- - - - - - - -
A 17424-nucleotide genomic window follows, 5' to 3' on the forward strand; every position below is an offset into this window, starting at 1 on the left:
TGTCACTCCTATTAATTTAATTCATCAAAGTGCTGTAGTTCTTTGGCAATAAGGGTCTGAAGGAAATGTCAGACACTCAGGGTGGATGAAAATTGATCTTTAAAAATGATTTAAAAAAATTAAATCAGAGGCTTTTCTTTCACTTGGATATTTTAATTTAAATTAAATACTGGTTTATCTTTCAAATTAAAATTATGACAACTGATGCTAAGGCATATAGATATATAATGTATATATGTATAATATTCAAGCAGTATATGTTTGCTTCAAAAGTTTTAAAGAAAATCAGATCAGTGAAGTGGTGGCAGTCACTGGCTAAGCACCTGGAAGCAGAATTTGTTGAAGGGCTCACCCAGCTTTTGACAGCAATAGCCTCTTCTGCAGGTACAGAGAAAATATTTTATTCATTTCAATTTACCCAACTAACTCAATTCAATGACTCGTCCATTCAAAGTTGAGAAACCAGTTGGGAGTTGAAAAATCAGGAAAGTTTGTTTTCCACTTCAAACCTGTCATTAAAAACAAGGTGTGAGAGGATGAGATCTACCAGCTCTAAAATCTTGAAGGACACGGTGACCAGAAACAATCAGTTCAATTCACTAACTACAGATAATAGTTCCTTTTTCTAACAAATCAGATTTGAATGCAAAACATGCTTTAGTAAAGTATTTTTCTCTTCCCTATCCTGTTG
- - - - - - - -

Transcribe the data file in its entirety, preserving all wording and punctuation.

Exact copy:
A 17424-nucleotide genomic window follows, 5' to 3' on the forward strand; every position below is an offset into this window, starting at 1 on the left:
TGTCACTCCTATTAATTTAATTCATCAAAGTGCTGTAGTTCTTTGGCAATAAGGGTCTGAAGGAAATGTCAGACACTCAGGGTGGATGAAAATTGATCTTTAAAAATGATTTAAAAAAATTAAATCAGAGGCTTTTCTTTCACTTGGATATTTTAATTTAAATTAAATACTGGTTTATCTTTCAAATTAAAATTATGACAACTGATGCTAAGGCATATAGATATATAATGTATATATGTATAATATTCAAGCAGTATATGTTTGCTTCAAAAGTTTTAAAGAAAATCAGATCAGTGAAGTGGTGGCAGTCACTGGCTAAGCACCTGGAAGCAGAATTTGTTGAAGGGCTCACCCAGCTTTTGACAGCAATAGCCTCTTCTGCAGGTACAGAGAAAATATTTTATTCATTTCAATTTACCCAACTAACTCAATTCAATGACTCGTCCATTCAAAGTTGAGAAACCAGTTGGGAGTTGAAAAATCAGGAAAGTTTGTTTTCCACTTCAAACCTGTCATTAAAAACAAGGTGTGAGAGGATGAGATCTACCAGCTCTAAAATCTTGAAGGACACGGTGACCAGAAACAATCAGTTCAATTCACTAACTACAGATAATAGTTCCTTTTTCTAACAAATCAGATTTGAATGCAAAACATGCTTTAGTAAAGTATTTTTCTCTTCCCTATCCTGTTG